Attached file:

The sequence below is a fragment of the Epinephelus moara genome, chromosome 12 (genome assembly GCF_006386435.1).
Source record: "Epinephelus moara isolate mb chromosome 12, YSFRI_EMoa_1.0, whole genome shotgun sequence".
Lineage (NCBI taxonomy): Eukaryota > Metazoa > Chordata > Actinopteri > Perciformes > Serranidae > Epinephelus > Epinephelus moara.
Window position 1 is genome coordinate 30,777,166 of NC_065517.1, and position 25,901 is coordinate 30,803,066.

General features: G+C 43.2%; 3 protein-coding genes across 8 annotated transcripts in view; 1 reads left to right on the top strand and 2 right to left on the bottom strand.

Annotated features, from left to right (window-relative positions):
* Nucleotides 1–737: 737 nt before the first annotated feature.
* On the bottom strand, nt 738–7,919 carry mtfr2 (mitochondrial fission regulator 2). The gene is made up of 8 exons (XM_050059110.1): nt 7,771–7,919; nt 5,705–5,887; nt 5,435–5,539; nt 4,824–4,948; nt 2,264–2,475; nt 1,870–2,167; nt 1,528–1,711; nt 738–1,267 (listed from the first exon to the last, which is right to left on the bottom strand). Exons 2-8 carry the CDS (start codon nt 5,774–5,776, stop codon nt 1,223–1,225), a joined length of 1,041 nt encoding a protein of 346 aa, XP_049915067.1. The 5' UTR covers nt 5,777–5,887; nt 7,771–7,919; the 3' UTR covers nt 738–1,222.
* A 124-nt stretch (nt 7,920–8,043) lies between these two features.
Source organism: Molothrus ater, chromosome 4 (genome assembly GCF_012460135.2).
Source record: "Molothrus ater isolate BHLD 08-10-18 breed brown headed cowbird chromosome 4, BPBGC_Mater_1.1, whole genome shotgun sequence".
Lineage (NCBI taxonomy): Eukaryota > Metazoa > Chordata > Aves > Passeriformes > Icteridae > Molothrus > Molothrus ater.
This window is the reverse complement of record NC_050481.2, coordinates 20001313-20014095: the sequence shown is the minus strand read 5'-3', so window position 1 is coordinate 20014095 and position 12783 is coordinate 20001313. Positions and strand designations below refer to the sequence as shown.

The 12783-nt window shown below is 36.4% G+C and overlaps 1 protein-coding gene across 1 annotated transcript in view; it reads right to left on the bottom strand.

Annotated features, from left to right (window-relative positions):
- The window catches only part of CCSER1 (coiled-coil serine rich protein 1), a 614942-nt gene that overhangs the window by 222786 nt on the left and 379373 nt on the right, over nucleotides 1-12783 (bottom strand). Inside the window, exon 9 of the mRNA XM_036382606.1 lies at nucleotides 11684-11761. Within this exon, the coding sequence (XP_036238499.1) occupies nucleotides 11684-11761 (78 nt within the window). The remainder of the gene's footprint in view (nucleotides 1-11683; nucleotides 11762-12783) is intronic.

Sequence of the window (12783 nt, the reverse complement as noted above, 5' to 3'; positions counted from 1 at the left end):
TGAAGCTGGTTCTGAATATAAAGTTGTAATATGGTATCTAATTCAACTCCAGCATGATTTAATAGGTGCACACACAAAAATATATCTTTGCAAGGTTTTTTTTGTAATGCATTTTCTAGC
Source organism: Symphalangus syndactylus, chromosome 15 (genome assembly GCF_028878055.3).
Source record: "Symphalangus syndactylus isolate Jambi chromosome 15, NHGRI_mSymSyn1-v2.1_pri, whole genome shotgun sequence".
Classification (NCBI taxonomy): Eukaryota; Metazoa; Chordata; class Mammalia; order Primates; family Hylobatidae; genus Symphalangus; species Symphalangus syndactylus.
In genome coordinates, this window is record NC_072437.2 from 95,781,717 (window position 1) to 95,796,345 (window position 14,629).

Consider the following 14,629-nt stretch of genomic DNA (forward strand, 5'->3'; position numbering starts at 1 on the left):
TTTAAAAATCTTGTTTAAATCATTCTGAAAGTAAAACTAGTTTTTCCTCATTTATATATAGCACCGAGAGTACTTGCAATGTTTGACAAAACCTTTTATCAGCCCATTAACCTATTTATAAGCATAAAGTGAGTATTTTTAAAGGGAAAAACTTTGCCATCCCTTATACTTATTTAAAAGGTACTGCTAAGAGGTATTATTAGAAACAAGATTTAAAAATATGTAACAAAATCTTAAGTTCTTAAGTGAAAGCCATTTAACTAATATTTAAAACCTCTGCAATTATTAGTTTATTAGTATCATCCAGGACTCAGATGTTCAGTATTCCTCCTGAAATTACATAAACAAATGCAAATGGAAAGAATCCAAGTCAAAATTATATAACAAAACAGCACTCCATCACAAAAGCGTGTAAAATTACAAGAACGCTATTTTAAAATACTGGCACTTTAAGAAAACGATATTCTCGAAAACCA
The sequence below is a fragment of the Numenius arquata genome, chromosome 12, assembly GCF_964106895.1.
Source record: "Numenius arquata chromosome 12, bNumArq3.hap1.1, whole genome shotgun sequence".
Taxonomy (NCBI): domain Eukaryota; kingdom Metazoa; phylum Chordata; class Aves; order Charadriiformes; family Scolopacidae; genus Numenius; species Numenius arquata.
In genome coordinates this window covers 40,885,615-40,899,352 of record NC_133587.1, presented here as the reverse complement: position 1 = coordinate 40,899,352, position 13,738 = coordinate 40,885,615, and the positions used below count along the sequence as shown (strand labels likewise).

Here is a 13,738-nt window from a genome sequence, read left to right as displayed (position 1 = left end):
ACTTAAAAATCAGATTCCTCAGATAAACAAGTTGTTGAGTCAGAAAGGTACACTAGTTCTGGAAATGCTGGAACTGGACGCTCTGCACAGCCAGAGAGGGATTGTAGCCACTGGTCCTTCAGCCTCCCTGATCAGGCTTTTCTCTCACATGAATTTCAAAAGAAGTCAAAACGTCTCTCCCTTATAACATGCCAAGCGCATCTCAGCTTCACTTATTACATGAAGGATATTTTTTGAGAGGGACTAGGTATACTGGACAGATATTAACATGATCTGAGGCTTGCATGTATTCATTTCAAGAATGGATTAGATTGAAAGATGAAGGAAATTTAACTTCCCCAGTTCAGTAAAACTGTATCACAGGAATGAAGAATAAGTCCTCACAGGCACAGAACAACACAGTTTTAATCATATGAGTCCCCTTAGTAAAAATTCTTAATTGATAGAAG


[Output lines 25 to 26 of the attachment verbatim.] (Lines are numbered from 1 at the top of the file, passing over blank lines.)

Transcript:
The sequence below is a fragment of the Numenius arquata genome, chromosome 12, assembly GCF_964106895.1.
Source record: "Numenius arquata chromosome 12, bNumArq3.hap1.1, whole genome shotgun sequence".